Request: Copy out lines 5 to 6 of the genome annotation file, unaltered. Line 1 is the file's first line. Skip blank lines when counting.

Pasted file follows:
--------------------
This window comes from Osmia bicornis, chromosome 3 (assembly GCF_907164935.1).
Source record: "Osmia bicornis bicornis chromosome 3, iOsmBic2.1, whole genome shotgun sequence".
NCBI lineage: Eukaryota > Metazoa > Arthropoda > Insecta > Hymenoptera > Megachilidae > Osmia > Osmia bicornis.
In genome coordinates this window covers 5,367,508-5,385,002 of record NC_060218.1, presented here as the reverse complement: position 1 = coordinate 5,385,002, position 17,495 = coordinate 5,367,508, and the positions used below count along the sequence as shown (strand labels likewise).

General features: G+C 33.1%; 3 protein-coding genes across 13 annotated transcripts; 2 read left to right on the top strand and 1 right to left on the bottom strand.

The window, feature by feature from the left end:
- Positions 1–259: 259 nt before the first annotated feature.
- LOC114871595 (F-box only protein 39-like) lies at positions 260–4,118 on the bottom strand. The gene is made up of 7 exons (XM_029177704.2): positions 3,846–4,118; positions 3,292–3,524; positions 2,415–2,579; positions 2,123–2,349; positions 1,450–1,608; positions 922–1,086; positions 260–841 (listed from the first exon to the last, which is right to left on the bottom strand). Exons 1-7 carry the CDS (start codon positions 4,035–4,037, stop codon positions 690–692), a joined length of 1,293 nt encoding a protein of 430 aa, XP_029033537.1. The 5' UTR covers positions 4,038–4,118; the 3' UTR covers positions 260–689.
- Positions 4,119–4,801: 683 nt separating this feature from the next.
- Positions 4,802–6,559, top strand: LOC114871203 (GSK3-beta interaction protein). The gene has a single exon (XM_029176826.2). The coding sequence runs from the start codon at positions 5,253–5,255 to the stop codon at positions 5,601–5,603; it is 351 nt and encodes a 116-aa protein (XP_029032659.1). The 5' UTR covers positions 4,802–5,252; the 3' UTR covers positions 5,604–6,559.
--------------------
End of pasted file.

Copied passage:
General features: G+C 33.1%; 3 protein-coding genes across 13 annotated transcripts; 2 read left to right on the top strand and 1 right to left on the bottom strand.

The window, feature by feature from the left end: